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How to approach the absurd

“There’s no need to stress over which candidate we’ll vote for next week,” a friend and fellow undecided voter named Isaac assured me as we sat down for drinks this past Tuesday. “The election was decided a long time ago.”
“Polls are not conclusive,” I protested as we placed our orders. “With the number of undecided voters, the outcome of the election hangs in the balance.”
“We’ve been over this before,” he replied. “There are conditions that must be satisfied for an event to occur. Given these conditions, nothing else could have happened.”
“Go on,” I said, wanting him to connect this maxim with our conversation.
“Each voter ‘chooses’ their candidate because, given the voter’s genetic makeup and past experiences, he or she could not have chosen otherwise.
“Each voter is ‘free’ to do what he or she desires, but it is nature who determines the desires that determine our behavior,” he said. (Isaac, a hard determinist, negates the notion that human actions are free, positing that all such actions are subject to the same law of cause and effect as the rest of the universe.)
“Remind me how determinists do not become fatalistic,” I said as our waitress happened to stumble over to our table, spilling our drinks on Isaac and soaking his clothes.
“For example,” he began, “Given the conditions that led to this waitress spilling these drinks, she had no choice but to spill them on me at this moment. All I can do is curse the laws of nature for putting her in such a position and ask that she be more attentive, causing her to be more alert in the future.”
After a good, long, blank stare, the waitress apologized and moved on, but I continued: “How then should we view the actions of Ross Barnett and James Meredith? If determinism holds true, the former had no choice but to show his haughtiness and the latter no choice but to show his courage.”
“Though I’m committed to the notion that these events were determined to happen, the moment the universe was set in motion billions of years ago; from a personal standpoint I view events that represent the triumph of reason over a tradition of ignorance to be quite meaningful,” he said.
When I pressed him about the implications of the deterministic worldview in light of a topic such as World War II, Isaac stuck to his guns and said that, as unfortunate as it might seem in retrospect, both the Axis and Allied Powers were powerless to act otherwise in the face of a determined universe.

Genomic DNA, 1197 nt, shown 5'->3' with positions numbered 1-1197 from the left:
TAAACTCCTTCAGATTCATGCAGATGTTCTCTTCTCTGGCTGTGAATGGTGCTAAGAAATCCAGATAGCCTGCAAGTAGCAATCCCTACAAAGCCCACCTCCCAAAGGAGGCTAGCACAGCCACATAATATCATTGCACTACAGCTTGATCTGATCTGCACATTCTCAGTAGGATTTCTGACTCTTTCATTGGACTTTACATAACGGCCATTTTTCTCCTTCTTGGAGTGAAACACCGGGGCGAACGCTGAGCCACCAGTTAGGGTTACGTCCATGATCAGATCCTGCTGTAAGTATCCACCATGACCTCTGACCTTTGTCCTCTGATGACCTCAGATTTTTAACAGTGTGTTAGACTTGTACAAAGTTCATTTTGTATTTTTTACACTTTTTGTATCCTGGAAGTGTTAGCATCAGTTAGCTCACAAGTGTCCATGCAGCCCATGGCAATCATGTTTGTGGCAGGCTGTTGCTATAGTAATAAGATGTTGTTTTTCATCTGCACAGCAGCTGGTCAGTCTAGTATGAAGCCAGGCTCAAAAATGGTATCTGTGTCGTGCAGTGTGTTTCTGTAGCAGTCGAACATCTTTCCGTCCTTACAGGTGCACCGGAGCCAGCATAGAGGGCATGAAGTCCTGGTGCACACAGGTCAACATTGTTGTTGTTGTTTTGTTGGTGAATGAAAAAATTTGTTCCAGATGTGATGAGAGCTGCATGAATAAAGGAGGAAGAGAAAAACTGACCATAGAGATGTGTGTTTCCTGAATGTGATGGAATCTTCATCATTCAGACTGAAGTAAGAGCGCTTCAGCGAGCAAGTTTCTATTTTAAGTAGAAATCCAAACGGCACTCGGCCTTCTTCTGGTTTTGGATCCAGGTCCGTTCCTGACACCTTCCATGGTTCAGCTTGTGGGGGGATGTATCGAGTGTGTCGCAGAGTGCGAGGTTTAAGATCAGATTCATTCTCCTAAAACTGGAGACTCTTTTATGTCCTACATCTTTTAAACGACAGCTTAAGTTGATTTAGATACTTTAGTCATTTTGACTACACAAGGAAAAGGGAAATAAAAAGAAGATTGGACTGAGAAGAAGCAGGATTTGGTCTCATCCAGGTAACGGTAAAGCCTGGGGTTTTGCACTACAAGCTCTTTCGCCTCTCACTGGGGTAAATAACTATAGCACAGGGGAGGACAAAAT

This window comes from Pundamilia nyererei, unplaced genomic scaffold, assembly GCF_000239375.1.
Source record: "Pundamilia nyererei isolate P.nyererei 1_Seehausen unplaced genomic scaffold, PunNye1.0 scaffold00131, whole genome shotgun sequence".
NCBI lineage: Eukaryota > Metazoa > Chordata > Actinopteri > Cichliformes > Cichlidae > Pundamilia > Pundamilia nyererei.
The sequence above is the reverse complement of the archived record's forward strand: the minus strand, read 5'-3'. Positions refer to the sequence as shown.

Our waitress had returned with new drinks and overheard our last exchange. “This kind of conversation is a causal factor for problems with the opposite sex,” she said.
Now that I’ve staged this conversation to discuss determinism, I have an opinion to give, too. From the pragmatic point of view to which I subscribe, I am determined to behave as if our will is free because I find this position more useful for human interaction than its alternative on a regular basis.
Even if free will is indeed an illusion, this notion is about as useful as “the devil made me do it” in the court of public opinion when explaining the causes of our actions; true or not, “it happened how it had to have happened” will register as a hollow excuse for most Americans when it is used to account for our actions.
Determinism in its current form also fails to make useful predictions regarding the future of individual human behavior. While the determinist can claim that the results of next week’s election have been predetermined, he cannot tell us who will win the election using this information.
Determinism is a difficult proposition to refute; however, we live in an age and culture that puts most of the onus on the individual for perceived wrongs, so I recommend that readers presume that each person is in charge of his or her own life for the time being.
Of course, this absurd notion — that our will might not be free even though we must continue to behave as if it were — is a massive headache waiting to happen. I would suggest forgetting it ASAP and finding a place to lie down and despise me for even bringing it up.

Andrew Dickson is a religious studies senior from Terry. Follow him on Twitter @addoxfordms.